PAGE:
write are wonderful creatures. I happen to be blessed with one particular
writing friend who possesses an ability to kick-start my brain (with hobnail
One of those
kick-started pocket-epiphanies occurred recently during an on-line chat.
The realization stunned me so much that I thought I should share it as a
snapshot object lesson on the reality of writing.
As I saw it, I
had been experiencing some trouble putting together anything resembling
decent prose. Of course, I am not a true professional yet, but I like to
think that writing is one of my "natural" skills that has been polishing up
nicely. Still, several months had passed since I had been able to string
words together in anything resembling what I consider my "normal" mode.
did not feel like a case of writer's block. Rather, I seemed to view
everything that hit the screen as lackluster and stodgy, obviously
second-rate. So, I found myself pouring out my troubles to my friend.
course of conversation, I tossed off a comment about feeling a lack of
confidence since one of my submissions came back with a "thanks for trying"
rejection. Now, I know that rejections are a necessary part of the game, and
that taking them in stride is required if you are going to be a writer of
any sort. The fact is, I thought I had handled it pretty well considering
that, in my opinion, the story had been a better than average effort.
However, as my
friend and I chatted, her probing questions made me realize something: I had
suppressed my disappointment.
There were a
couple of things that ran through my head at that point. One is another
published writer friend's rule for rejection: you get 24 hours to be
mad/mourn after a rejection, then it's back in the saddle, but those 24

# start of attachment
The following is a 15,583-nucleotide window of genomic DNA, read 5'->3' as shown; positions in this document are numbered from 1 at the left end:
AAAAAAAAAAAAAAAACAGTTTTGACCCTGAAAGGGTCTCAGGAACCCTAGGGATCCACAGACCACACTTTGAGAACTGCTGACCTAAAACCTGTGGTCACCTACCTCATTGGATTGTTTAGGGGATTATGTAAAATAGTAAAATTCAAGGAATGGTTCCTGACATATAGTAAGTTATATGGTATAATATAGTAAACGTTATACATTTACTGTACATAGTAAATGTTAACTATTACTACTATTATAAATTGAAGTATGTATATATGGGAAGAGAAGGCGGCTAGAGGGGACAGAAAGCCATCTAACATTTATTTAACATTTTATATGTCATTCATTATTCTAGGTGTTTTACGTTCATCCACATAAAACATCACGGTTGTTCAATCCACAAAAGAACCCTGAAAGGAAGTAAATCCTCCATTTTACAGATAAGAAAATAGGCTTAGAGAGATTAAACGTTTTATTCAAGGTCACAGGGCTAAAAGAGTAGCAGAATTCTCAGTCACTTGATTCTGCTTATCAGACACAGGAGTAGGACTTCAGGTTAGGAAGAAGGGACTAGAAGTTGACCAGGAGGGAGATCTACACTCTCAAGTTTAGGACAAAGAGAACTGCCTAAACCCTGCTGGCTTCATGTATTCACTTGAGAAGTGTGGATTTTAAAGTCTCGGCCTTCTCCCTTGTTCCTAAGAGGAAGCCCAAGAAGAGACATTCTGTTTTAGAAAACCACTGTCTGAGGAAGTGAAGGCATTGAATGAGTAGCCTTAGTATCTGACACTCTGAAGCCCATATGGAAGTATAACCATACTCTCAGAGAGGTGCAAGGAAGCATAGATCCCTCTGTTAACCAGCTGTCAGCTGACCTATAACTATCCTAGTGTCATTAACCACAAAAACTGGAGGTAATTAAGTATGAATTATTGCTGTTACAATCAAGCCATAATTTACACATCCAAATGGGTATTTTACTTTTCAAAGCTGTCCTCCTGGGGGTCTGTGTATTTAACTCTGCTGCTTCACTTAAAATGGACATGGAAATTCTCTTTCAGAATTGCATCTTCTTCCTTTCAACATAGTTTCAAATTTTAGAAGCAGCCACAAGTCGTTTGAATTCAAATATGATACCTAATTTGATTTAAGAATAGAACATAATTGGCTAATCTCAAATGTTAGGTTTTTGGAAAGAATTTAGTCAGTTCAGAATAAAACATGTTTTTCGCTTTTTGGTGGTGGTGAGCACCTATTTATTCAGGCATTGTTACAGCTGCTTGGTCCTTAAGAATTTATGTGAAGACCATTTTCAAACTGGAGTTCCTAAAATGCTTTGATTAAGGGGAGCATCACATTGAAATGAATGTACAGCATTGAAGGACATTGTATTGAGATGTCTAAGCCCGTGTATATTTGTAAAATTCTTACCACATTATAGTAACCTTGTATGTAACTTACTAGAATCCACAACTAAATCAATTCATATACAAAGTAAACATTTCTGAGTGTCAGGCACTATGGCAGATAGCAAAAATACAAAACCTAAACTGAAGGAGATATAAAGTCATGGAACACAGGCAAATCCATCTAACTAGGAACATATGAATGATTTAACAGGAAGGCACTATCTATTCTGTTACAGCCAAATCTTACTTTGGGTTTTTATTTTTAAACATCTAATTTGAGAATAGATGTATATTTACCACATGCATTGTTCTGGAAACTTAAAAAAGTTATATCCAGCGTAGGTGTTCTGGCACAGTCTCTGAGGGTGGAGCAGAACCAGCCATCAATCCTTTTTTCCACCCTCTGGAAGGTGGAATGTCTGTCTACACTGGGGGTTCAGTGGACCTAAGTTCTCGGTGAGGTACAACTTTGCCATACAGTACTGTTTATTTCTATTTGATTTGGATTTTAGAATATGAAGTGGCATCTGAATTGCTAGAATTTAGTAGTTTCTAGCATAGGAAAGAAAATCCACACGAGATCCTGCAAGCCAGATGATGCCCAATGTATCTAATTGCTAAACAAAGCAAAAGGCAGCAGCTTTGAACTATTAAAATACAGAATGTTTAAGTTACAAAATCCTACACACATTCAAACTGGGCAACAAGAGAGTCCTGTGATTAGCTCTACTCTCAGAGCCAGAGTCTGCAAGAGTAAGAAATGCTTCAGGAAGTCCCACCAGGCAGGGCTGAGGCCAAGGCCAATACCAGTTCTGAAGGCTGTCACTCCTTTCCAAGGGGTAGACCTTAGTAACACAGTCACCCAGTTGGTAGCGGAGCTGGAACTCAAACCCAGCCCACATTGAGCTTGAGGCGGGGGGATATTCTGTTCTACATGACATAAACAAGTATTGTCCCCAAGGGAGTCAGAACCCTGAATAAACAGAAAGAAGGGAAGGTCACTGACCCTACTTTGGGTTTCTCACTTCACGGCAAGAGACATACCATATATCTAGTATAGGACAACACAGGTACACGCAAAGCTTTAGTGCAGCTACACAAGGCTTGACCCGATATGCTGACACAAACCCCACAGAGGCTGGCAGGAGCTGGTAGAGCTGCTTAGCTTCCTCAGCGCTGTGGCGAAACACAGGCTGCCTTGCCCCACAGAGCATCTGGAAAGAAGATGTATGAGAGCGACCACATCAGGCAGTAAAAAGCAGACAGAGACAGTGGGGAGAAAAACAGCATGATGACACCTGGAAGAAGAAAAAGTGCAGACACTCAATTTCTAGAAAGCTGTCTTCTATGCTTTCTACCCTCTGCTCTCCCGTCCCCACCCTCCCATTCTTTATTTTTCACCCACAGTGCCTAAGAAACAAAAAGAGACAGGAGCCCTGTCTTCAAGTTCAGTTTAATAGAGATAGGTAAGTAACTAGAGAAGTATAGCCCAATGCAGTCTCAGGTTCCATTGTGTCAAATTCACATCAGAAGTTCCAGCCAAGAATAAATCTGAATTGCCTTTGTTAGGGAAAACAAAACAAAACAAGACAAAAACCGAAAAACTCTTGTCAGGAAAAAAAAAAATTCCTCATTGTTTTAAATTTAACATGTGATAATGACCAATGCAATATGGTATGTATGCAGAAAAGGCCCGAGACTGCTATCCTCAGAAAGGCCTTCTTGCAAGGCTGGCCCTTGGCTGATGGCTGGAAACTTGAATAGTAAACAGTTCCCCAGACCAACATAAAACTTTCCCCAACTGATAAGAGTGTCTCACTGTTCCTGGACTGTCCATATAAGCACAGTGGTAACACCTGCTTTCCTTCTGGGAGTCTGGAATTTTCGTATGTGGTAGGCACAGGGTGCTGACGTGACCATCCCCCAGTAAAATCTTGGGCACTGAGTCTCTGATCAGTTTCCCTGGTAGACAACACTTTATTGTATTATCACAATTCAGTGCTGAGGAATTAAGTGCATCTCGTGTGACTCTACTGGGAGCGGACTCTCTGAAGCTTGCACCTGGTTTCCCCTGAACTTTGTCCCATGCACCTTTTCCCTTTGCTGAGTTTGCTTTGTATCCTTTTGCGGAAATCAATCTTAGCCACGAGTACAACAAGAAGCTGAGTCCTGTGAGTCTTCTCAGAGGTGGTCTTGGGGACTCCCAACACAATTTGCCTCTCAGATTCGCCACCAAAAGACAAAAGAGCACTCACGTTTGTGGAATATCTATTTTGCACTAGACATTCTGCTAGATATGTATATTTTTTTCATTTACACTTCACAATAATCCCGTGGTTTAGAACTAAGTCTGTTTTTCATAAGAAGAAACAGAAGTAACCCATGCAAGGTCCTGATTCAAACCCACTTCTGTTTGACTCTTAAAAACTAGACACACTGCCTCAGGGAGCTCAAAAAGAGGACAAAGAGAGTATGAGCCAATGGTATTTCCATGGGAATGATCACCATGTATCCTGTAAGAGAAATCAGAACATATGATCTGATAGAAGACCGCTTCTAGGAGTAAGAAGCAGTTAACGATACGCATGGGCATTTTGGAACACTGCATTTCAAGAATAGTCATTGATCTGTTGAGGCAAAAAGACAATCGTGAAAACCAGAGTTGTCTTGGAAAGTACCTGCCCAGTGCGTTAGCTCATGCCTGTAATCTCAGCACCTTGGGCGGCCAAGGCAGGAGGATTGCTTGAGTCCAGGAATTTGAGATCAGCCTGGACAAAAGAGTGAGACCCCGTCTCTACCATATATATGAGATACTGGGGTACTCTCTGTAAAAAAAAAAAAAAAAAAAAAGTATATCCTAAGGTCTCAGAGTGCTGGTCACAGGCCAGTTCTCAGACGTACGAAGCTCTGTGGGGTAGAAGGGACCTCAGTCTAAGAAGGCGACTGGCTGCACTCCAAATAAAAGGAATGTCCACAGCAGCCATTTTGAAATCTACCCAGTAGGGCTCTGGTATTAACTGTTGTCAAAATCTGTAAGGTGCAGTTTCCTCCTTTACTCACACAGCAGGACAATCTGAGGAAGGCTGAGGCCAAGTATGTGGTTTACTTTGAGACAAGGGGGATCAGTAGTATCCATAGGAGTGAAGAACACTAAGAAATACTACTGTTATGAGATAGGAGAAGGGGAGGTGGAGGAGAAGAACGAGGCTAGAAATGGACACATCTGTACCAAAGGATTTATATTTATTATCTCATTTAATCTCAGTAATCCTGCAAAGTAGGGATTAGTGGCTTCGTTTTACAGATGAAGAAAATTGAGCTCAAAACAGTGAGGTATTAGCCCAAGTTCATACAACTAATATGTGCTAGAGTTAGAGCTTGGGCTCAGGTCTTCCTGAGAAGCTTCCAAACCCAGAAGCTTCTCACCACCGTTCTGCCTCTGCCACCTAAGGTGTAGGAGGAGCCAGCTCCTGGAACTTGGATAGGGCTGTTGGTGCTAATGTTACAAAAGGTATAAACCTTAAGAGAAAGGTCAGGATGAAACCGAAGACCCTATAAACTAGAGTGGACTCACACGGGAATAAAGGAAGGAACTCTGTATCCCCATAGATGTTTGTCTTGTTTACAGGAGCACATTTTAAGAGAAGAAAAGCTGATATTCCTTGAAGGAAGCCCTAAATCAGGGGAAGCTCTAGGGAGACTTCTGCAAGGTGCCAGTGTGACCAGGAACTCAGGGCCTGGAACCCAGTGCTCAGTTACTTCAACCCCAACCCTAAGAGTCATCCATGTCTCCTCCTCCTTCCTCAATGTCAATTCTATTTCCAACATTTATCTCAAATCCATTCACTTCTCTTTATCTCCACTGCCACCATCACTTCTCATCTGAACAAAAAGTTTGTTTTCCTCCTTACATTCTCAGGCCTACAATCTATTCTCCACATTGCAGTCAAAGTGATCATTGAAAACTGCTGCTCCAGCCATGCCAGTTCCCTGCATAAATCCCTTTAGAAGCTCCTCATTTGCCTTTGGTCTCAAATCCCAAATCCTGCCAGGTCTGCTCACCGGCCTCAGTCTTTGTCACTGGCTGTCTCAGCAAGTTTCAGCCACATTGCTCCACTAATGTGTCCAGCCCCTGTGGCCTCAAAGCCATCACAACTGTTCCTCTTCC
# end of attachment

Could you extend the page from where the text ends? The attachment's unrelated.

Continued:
hours are for being unreasonable, not for rationalization and "moving on."
The other is a saying of Colin Powell's: "Avoid
having your ego so close to your position that when your position falls,
your ego goes with it."
all have heard expressed the dual reality that rejections happen and
rejections hurt. You see it on all the writing boards and both published
authors as well as aspiring authors say it all the time. Still, the
temptation is to deceive yourself and say, "I can take it. It's all part of
the game. A rejection of a story isn't a rejection of me." We try to accept
the realistic necessity of receiving rejections but deny that those
inanimate notices can cause us grief.
though, our stories are reflections of who we are. We use our memories and
experiences, our morals and ideologies, as well as our professional skills
to create them. Plus that little extra, the inevitable part of "me," that we
inject to create a real and engrossing tale.
With all that
we as writers put in, is it any wonder that having it tossed back in our
face can be a crushing experience?
In my case, I
denied the pain, but my confidence wavered. I quit working on the
collaboration with my friend, and other than a few paragraphs here or there,
left writing behind. I no longer trusted my own judgment. The feeling of
lingering inadequacy began to infect other parts of my life. My view of
other efforts began to take on a decidedly negative tinge.
I should have allowed myself that magical 24 hour grieving period. I should
have yelled, growled, and been a complete grouch about it. The feelings I
had needed to be acknowledged and vented. Instead, I clamped down on them
and they festered.
So, the lesson
becomes "it's okay to grieve," with the added caveat of "for 24 hours." I am
sure there are lots of folks out there with stacks of rejections who will
poo-poo such a sentiment but I see it as a therapeutic necessity if I am to
keep the flame burning at all.
addendum, please note that being grouchy, loud, and angry is not everyone's
prescription for the 24 hours. Some folks need quiet time, tears, and
chocolate. Some need exercise. The actual reaction depends on the
individual. The key, I think, is to openly acknowledge the disappointment,
and allow yourself to experience it; but at the end of 24 hours you move on.
Like all things positive and healthy, the key is moderation.
And maybe a
ready supply of Kleenex or a handy punching bag. Ooh, lookie! Chocolate!